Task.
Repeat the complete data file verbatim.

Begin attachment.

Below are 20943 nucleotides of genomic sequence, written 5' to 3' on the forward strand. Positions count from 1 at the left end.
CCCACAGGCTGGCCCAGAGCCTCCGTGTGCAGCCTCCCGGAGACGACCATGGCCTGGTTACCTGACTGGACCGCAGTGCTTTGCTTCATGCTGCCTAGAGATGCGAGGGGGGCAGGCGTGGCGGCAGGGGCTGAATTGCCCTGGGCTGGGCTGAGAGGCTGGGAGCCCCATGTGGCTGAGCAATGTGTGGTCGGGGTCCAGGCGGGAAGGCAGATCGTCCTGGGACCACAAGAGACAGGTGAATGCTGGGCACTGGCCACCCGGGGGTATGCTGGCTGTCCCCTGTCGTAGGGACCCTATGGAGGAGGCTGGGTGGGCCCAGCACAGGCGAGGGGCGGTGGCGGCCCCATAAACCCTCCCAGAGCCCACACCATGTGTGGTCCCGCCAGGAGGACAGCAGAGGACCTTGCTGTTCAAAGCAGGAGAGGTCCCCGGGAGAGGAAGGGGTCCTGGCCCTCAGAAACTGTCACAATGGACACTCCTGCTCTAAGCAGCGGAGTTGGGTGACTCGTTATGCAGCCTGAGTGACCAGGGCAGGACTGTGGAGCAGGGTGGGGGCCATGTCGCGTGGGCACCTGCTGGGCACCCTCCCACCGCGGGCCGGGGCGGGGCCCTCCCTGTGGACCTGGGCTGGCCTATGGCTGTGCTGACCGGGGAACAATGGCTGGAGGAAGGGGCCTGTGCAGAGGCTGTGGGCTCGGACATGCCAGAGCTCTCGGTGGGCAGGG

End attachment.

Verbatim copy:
Below are 20943 nucleotides of genomic sequence, written 5' to 3' on the forward strand. Positions count from 1 at the left end.
CCCACAGGCTGGCCCAGAGCCTCCGTGTGCAGCCTCCCGGAGACGACCATGGCCTGGTTACCTGACTGGACCGCAGTGCTTTGCTTCATGCTGCCTAGAGATGCGAGGGGGGCAGGCGTGGCGGCAGGGGCTGAATTGCCCTGGGCTGGGCTGAGAGGCTGGGAGCCCCATGTGGCTGAGCAATGTGTGGTCGGGGTCCAGGCGGGAAGGCAGATCGTCCTGGGACCACAAGAGACAGGTGAATGCTGGGCACTGGCCACCCGGGGGTATGCTGGCTGTCCCCTGTCGTAGGGACCCTATGGAGGAGGCTGGGTGGGCCCAGCACAGGCGAGGGGCGGTGGCGGCCCCATAAACCCTCCCAGAGCCCACACCATGTGTGGTCCCGCCAGGAGGACAGCAGAGGACCTTGCTGTTCAAAGCAGGAGAGGTCCCCGGGAGAGGAAGGGGTCCTGGCCCTCAGAAACTGTCACAATGGACACTCCTGCTCTAAGCAGCGGAGTTGGGTGACTCGTTATGCAGCCTGAGTGACCAGGGCAGGACTGTGGAGCAGGGTGGGGGCCATGTCGCGTGGGCACCTGCTGGGCACCCTCCCACCGCGGGCCGGGGCGGGGCCCTCCCTGTGGACCTGGGCTGGCCTATGGCTGTGCTGACCGGGGAACAATGGCTGGAGGAAGGGGCCTGTGCAGAGGCTGTGGGCTCGGACATGCCAGAGCTCTCGGTGGGCAGGG